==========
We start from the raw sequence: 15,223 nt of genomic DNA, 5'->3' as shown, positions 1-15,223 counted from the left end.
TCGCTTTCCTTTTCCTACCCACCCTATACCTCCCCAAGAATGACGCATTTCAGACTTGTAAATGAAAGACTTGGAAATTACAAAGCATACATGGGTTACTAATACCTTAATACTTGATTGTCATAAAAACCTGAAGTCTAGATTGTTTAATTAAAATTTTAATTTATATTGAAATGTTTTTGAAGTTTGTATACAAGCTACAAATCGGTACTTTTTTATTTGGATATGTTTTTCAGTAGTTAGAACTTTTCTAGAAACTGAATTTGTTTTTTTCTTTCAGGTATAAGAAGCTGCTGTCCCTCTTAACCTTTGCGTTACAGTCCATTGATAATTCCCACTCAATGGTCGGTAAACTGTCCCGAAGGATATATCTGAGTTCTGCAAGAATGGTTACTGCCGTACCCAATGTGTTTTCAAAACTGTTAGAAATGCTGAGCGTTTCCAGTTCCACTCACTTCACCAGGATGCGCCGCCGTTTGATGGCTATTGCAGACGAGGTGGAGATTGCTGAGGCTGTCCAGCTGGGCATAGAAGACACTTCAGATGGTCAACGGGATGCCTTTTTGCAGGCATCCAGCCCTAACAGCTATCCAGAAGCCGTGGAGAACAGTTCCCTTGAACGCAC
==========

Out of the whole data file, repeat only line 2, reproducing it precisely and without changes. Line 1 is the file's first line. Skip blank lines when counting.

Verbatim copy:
TCGCTTTCCTTTTCCTACCCACCCTATACCTCCCCAAGAATGACGCATTTCAGACTTGTAAATGAAAGACTTGGAAATTACAAAGCATACATGGGTTACTAATACCTTAATACTTGATTGTCATAAAAACCTGAAGTCTAGATTGTTTAATTAAAATTTTAATTTATATTGAAATGTTTTTGAAGTTTGTATACAAGCTACAAATCGGTACTTTTTTATTTGGATATGTTTTTCAGTAGTTAGAACTTTTCTAGAAACTGAATTTGTTTTTTTCTTTCAGGTATAAGAAGCTGCTGTCCCTCTTAACCTTTGCGTTACAGTCCATTGATAATTCCCACTCAATGGTCGGTAAACTGTCCCGAAGGATATATCTGAGTTCTGCAAGAATGGTTACTGCCGTACCCAATGTGTTTTCAAAACTGTTAGAAATGCTGAGCGTTTCCAGTTCCACTCACTTCACCAGGATGCGCCGCCGTTTGATGGCTATTGCAGACGAGGTGGAGATTGCTGAGGCTGTCCAGCTGGGCATAGAAGACACTTCAGATGGTCAACGGGATGCCTTTTTGCAGGCATCCAGCCCTAACAGCTATCCAGAAGCCGTGGAGAACAGTTCCCTTGAACGCAC